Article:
Wooooooooooohoooooooooo. Playing Mech games is arguably always fun. Anyone who disagrees is entitled to their opinion but is completely wrong. Outside of the frustration of losing a battle due to a faulty lock-on system, it’s very easy to let time fly by as Jehuty flies or slides all around the surface of Mars, the interior of a massive space battleship. It’s an on-the-rails shooter for the most part in the vein of a super modernized Gradius, but who didn’t like throwing quarters in those old arcade machines? The other issue with the game that hinders its fun levels just a tad is that the save system doesn’t play entirely nice with pick up and play gamers. Fortunately, the PS4 rest mode is a nice workaround for this objective-based issue.
VR: How do you make a fun game more fun? Add the latest technology to its tool belt. Playing Zone of the Enders 2nd Runner in VR mode feels like the way it was meant to be played. Zipping around Mars in first person perspective could only be more exciting in a Sword Art Online style full dive mechanism that doesn’t exist yet. Just to reiterate, everyone should play Zone of the Enders: 2nd Runner in VR Mode at least once. It is truly an experience.
Zone of the Enders: 2nd Runner is a remaster like no other. Sure, a ton of remasters exist that look a million times better, but Zone brings a brand new element to the game that hadn’t existed previously. Hideo Kojima must have shattered at least three or four rooms’ worth of valuable merchandise when he saw what Konami was able to accomplish with one of his crazy ideas. Honestly, it’s a bit confusing as to why Konami didn’t make the VR mode a more significant marketing push for the game. Priced at only $29.99 brand new, this is a must-have experience for anyone interested in VR.
Scratch that, anyone with a PSVR or PC-based VR system needs to get their hands on Zone of the Enders: 2nd Runner today. Especially since the evil monsters at Konami published the game, so we never know what to expect. This last good review pushed them to start making pachinko versions of the game.
Alright so maybe my inner MGS fan read into the avatar name to hard but this VR game looks awesome. Multiplayer Co-Op launching on October 9th for PSVR is Evasion. Check out the trailer below and see “GreyFox” for yourself. And don’t hate me this game deserves the clickbait attention. (Also that might be GreyFox, I’m on hold with the developers, Archiact, right now.)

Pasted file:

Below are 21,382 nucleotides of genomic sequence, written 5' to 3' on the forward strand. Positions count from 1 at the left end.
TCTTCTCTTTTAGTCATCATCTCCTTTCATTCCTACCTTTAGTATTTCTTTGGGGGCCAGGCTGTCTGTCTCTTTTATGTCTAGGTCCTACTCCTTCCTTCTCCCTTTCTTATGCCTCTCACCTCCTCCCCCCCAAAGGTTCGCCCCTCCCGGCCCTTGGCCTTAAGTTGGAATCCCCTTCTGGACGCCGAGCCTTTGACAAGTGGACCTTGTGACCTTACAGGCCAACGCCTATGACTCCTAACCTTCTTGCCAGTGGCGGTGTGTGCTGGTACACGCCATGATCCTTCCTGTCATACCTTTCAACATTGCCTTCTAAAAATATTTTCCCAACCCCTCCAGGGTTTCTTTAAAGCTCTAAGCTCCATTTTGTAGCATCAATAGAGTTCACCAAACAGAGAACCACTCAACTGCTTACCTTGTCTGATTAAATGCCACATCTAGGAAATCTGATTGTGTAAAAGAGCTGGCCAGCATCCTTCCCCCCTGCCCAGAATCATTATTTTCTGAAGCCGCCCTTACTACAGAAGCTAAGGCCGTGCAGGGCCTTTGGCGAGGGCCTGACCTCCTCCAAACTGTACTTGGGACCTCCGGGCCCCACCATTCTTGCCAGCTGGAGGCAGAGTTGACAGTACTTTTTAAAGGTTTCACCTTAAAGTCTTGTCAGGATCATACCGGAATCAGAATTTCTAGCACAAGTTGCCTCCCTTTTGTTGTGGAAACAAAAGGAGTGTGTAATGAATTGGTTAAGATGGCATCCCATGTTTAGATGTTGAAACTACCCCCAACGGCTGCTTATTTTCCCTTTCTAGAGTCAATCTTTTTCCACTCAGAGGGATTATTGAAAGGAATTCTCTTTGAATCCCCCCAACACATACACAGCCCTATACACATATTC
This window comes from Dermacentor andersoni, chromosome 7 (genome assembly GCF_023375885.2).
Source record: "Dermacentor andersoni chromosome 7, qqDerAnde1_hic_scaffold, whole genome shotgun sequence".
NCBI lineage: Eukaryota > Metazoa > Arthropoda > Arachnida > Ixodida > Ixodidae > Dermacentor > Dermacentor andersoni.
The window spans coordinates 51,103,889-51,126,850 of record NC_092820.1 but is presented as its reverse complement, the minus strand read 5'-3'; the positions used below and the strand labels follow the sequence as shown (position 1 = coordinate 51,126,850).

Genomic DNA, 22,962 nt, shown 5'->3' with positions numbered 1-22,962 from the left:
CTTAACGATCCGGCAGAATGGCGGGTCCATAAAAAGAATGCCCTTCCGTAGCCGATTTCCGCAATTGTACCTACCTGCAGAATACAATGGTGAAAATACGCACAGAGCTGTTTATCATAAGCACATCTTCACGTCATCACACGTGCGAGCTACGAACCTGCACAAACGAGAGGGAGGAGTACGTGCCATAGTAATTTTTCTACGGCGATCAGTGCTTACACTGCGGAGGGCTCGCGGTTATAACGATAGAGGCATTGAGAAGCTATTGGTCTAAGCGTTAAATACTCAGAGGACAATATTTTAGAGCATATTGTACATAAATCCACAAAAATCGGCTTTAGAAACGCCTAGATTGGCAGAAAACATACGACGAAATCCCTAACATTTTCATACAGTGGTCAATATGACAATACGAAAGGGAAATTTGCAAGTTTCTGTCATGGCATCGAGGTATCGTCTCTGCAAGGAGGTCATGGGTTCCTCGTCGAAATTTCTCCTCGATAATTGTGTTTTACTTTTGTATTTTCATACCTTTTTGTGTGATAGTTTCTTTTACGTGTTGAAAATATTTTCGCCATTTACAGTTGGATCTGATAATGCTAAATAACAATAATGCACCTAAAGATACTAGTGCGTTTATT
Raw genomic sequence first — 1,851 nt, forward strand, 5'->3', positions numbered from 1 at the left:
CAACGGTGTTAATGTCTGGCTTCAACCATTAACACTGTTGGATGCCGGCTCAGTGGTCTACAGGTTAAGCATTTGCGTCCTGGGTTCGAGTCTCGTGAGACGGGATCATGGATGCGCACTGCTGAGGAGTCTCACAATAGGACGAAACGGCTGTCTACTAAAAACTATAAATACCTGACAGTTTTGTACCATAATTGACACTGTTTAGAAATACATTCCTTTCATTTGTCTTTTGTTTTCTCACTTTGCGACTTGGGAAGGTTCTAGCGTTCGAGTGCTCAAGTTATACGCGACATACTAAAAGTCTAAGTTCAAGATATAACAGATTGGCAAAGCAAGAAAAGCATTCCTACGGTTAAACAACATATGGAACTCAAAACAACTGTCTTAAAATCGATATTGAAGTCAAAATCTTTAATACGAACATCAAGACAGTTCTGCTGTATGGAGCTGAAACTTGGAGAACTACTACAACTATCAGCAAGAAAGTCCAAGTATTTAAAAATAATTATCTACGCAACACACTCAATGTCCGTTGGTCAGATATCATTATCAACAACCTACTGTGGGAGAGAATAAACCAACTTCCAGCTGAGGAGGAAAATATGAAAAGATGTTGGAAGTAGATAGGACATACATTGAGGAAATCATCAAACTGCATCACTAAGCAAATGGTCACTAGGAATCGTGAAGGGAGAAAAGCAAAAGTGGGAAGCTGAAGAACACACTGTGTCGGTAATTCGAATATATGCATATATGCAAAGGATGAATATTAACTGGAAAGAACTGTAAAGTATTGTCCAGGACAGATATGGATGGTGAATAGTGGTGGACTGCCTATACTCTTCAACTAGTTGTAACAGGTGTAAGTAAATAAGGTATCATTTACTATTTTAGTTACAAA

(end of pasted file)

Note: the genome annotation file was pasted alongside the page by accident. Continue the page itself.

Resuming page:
This video is not only a discussion of PS4 exclusive titles. It’s also a sequel to another video we made about 7 months ago. Chet was team Xbox for the longest time. Not anymore, thanks to the lack of any interesting games other than Forza. Which is great if you like racing. But that doesn’t cut the bread does it? Anyway, he’s got two more major PS4 titles under his belt, and he is rather impressed.
So here it is, a fresh take on the new God of War from a guy who never played any of the others. And also, Detroit: Become Human.
Summer’s just about over but if you live in New England you’re still in the middle of a heatwave with absolutely no end in sight. You also may be going back to school and that really sucks if you don’t like school. You wanna know what else sucks? The games you can get for free in September with your favorite premium services! Okay, half of these are decent.
Xbox Live Gold
Prison Architect – Strongly related to the “tycoon” family of games, this game is a micromanagement strategy game that puts you in control of your very own prison. Who exactly is this game for? Maybe it’s you, check it out.
Livelock – “Livelock is a fast-paced cooperative top-down shooter where you and two of your friends are tasked with controlling the Capital Intellects through the post-human conflict.” -YouTube. This game here looks pretty. Pretty tough.
LEGO Star Wars III – It’s a LEGO game, and if you’ve played one LEGO game you’ve played them all. But it’s a good formula so why change it? This one takes place during the “Clone Wars” cartoon for Star Wars.
Sega Vintage Collection: Monster World – I’ve never heard of this game. Has anyone? I don’t know. Here’s some gameplay footage on a game channel that deserves your traffic.
Destiny 2 – Looks like somebody wants people to buy into their next expansion pack, eh? Enjoy this boring-but-fun MMO-lite FPS until you run out of missions from the main game. But seriously though, it’s a Bungie game, so the shooting mechanics are top notch.
God of War 3 – The new God of War game made waves over how great it was, possibly being GOTY material with all the good reviews it got. But if you need at least some context, now you can with this previous title.
Another World: Anniversary Edition – This is an old title in the history of gaming. Praised for its spectacular animation at the time, this game is a cornerstone over what made adventure games so great
QUBE Director’s Cut – A portal-style test chamber series that revolves around colored tiles and boxes. It’s okay I guess. It originally launched with very basic content but this re-release added greatly to the game’s features.
Nintendo Switch Online
Nintendo is supposedly launching their paid online service this month but the launch date is always changing, so who knows? It will be just $20 for a year. We do know that you will be getting 10 classic NES games with another 10 to be announced after. The games are: Balloon Fight, Donkey Kong, Dr. Mario, Ice Climbers, the Legend of Zelda, Mario Bros., Super Mario Bros. Super Mario Bros. 3, Soccer and Tennis. Good list.
Nothing yet. To be updated if games become available as free weekends or flash sales.